Who’s going to win NFL Defensive Player of the Year in 2019? That’s a loaded question.
The level of play by the NFL’s top defenders in 2019 has fans and analysts alike spoiled. While the NFL is still pumping out offensive performances to remember, the evolution of the league has led to defensive stars who’ve seemingly been formed in a lab to compete with all the high-flying offensive attacks.
The big picture: With so many outstanding individual performances around the league this season, there is no clear-cut winner heading into the final two weekends of the regular season.
Taking a look at the odds: To get a better understanding of how tight the Defensive Player of the Year race is down the home stretch, here’s how oddsmakers are looking at the field.
|Player||Pos||Team||Odds to win 2019 NFL DPOY at Bovada|
Others who are considered to be dark horses for NFL Defensive Player of the Year include Chicago Bears linebacker Khalil Mack, Minnesota Vikings defensive end Danielle Hunter, New England Patriots linebacker Jamie Collins (all at +2200), and finally Pittsburgh Steelers safety Minkah Fitzpatrick (+2500).
It’s pretty crazy to see Aaron Donald up there again as the top favorite to bring home the hardware. If he does, Donald will win his third Defensive Player of the Year trophy.
Breaking down the candidates: Here, we take a look at why the top favorites could win NFL Defensive Player of the Year.
1. Aaron Donald, a real-life nightmare: Though he hasn’t put up stats like he did a year ago, Donald is on pace for the kind of year that won him the award in 2017. Donald has piled up 43 tackles, including 19 for a loss, 11 sacks, two forced fumbles and a safety.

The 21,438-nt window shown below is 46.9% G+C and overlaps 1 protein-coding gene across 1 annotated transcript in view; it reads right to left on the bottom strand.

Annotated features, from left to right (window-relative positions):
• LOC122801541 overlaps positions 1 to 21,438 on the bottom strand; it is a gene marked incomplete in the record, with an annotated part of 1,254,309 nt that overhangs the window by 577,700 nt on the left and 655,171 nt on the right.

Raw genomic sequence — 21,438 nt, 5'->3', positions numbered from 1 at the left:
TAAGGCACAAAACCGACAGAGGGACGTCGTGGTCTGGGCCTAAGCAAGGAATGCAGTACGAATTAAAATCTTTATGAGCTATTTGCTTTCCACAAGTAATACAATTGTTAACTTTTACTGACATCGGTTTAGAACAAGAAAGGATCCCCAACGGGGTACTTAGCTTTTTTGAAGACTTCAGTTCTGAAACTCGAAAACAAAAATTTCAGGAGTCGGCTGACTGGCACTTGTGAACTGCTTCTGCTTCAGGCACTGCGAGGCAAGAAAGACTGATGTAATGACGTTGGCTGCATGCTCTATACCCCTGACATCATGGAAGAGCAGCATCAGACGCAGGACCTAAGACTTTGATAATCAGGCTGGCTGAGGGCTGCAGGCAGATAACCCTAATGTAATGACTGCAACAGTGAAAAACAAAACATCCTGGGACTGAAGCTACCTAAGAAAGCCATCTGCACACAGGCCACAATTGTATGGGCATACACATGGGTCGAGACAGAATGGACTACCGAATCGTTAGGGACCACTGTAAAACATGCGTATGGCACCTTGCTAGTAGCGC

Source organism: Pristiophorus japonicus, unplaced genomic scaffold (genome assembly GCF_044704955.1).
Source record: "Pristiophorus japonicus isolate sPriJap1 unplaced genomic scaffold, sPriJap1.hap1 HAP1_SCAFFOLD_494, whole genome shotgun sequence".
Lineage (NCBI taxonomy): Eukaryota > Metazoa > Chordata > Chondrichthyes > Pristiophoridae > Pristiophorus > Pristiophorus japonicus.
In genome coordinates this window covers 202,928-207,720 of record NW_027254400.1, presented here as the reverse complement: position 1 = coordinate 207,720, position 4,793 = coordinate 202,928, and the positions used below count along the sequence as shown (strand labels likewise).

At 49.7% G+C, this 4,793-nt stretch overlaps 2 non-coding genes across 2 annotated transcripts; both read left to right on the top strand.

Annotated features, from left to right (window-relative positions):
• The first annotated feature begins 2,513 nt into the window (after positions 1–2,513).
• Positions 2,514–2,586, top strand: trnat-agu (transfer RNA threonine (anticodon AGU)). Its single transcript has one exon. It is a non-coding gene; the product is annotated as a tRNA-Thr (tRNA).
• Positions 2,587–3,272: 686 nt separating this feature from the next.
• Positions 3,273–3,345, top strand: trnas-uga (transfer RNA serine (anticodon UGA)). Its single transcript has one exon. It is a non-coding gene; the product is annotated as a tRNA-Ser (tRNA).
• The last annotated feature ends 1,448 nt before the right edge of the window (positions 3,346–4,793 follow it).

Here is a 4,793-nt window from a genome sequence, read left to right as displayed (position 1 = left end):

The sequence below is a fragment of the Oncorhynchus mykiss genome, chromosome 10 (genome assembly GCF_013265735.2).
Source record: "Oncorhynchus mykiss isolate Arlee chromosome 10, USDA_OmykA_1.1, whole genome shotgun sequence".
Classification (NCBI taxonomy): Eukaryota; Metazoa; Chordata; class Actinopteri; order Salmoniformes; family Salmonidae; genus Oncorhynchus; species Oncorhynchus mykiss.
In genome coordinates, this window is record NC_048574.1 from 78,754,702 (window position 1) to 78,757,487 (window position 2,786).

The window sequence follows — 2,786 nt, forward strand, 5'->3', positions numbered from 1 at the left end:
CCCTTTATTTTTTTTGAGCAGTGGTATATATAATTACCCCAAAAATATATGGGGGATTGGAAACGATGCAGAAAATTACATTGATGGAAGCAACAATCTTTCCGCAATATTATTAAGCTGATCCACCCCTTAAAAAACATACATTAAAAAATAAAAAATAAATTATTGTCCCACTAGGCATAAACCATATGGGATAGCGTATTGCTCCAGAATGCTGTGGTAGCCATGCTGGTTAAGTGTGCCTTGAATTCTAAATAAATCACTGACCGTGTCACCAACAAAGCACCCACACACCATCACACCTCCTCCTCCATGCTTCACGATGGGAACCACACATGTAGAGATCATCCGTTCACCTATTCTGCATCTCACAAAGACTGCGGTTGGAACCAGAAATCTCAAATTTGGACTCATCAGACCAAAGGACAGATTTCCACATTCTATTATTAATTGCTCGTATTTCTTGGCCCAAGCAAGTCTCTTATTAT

And here’s why those stats are so incredible.
Donald gets triple-teamed regularly. He is do dominant that even those situations turn into wins. Just an extraordinary player who continues to assert his will on nearly every offense he faces.
2. Stephon Gilmore, the NFL’s coverage king: No cornerback in the NFL compares to Gilmore right now when it comes to locking down the opposition.
The 37% completion rate is absurd. And it’s pretty telling that Gilmore has only been targeted roughly five times per game. Just ask Sam Darnold what he thinks about throwing Gilmore’s way. It’s not smart.
3. Nick Bosa, the rookie phenom: Like Aaron Donald, Bosa has started getting doubled in one way or another most of the time opposing teams drop back to pass. He’s a relentless player against both the run and pass. And you can never rule him out of a play.
This No. 2 overall pick out of Ohio State has put up 41 tackles, nine sacks, one forced fumble, two fumble recoveries and one of the freakiest interceptions we’ve ever seen (watch here).
4. TJ Watt, the do-it-all freak: Watt is really blossoming in his third professional season, and his ability to make impact plays in key moments is a testament to his growing greatness.
A guy who came into the league with elite tools, he now employs elite technique:
With a knack for making big plays in the biggest moment, Watt has racked up 45 tackles, including 14 for a loss, 13 sacks, six forced fumbles, three fumble recoveries and two interceptions.
T-5. Cameron Jordan, an underrated star: Somehow unheralded for his stellar play, Jordan is annually one of the league’s best defenders. He also has a penchant for getting under the skin of the quarterbacks he faces.
Jordan is third in the NFL right now with 13.5 sacks. He also has tallied 33 solo tackles and 13 tackles for a loss.
T-5: Shaquil Barrett, the sack master: Barrett was underrated in free agency and had to ink a one-year prove-it deal in Tampa Bay. What he’s done since then is nothing short of legendary.
In his first (and only?) year with the Bucs, Barrett has already tied Warren Sapp’s franchise record with 16.5 sacks. He’s going to end up raking in a monster long-term deal in free agency, and deservedly so.
Who’s going to win? Well, that’s a tough question.
Personally, my vote goes to Stephon Gilmore. He’s playing at an elite level that’s rarely seen around the league — especially in this era where the rules are slanted in favor of the receivers.